A ‘Very’ wonderful woman’s story

  • Written by Claudia Parker

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Photo by Lydia Kearney Carlis C Suite Pics

Veronica Very has overcome the deaths of her mother, brother and daughter and now provides comfort to women dealing with personal tragedies and insecurities.


There were 12 of us. No makeup, jewelry, or cellphones. We came into the circle bare and undistracted as we listened to each other. As each sister told her story, we heard our own. And in our truth, we got liberated.”

Those are the words of Veronica Very, of Seattle, Wash. She’s a creative visionary leader known for her ability to organize events for people of diverse backgrounds to raise awareness and activate consciousness. She’s an enthusiastic activist transforming thousands using storytelling that heals and liberates.

Very’s trauma began at the age of 12. Her assailant was her mother Glennell’s boyfriend. She remained in the relationship even after Very confessed the molestation.

She was being domestically abused and suffering from alcoholism,” Very said.

Her mom didn’t leave, so she did.

I found my escape by marrying my close friend, Wayne, at the age of 18. He enlisted in the Army and accepted a deployment assignment in Germany,” stated Very. “That’s where our daughter, AshleAriane 'Ash' Amor, was born.”

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Ash would be diagnosed with sickle cell anemia by the age of 2, which brought them back to the United States. Ash’s symptoms were so severe she spent nearly 160 days floating her residency between various hospitals every year for the first 25 years of her life.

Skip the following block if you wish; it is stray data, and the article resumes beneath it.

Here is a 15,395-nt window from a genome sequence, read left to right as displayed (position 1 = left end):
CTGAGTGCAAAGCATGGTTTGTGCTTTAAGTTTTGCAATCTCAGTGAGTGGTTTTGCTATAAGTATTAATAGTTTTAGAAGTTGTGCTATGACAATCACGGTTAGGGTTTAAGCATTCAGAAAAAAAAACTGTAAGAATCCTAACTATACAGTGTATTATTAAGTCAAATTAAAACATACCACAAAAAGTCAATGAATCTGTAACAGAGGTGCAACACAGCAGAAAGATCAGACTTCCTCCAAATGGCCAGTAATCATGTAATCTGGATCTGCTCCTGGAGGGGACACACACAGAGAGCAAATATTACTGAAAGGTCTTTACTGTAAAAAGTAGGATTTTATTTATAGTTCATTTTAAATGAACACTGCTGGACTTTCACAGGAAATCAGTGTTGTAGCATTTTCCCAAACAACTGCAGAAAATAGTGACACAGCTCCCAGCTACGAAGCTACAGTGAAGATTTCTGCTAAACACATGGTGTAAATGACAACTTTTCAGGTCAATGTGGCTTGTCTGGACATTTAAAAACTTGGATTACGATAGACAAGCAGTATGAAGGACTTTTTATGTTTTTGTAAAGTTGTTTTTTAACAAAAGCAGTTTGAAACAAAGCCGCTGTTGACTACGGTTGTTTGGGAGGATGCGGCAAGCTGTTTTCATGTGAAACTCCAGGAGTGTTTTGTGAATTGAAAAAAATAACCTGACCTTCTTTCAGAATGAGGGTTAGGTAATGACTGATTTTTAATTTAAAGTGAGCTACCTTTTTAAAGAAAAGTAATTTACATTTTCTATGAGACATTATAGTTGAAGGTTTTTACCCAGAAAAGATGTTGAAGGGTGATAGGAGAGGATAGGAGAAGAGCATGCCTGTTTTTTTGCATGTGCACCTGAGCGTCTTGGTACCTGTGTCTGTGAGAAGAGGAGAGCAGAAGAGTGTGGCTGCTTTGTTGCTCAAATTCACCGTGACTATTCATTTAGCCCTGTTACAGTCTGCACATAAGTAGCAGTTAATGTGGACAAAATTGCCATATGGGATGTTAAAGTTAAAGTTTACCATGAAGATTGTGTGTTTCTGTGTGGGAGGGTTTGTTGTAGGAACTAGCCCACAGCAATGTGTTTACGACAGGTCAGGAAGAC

This led the charge for Very to become an advocate for those battling sickle cell anemia. In 2010, she launched the Very Bright Foundation to Break Sickle Silence for people living, suffering and dying from the disease.

Very said Glennell got sober and became a strong support system for her and Ash. Very and Wayne, whom she acknowledges was more of a friend, and not really her love, parted ways.

As a single mother, Very established an impressive career spanning from hospitality, politics, entertainment and beauty. Her resume lists large corporations such as Starwood Hotels & Resorts, Nordstrom, the Greater Seattle Chamber of Commerce, MAC Cosmetics, and Stellar International Networks. She said her career highlights include being key organizer for President Barack Obama's Re-election Luncheon at the Seattle Paramount Theater in 2011; Stellar Women Leadership Delegations to China; C200’s Pacific Northwest Conference; and Seattle Sweden Week featuring Her Royal Highness Crown Princess Victoria.

These highlights would later be dimmed by Very learning her beloved mother, Glennell, was going into renal failure from her previous years of alcohol abuse. A numbing Very said this was precipitated by the death of her brother, Keith.

After being arrested on a minor charge, while in police custody, they beat him to death. His body was returned to us unrecognizable. He was my best friend,” recalled Very. A break in her voice revealed a wound. “By the grace of God, I was able to extend my mother’s life by giving her one of my kidneys.”

Very credits the year it took her to recover from transplant surgery for a much-needed break in her vigorous career. It’s heartbreaking that Glennell would be laid to rest within five years of the surgery, from a stroke.

There is a joy that gives you hope deep down at the bottom of your loss. Tapping into this hope will help you survive and thrive when you feel like you could die,” said Very. “There is a knowing in your faith that helps to anchor and calibrate your equilibrium while your heart breaks and crumbles in your new reality. Tapping into the anchor of your faith will keep you from falling when you can’t find your balance.”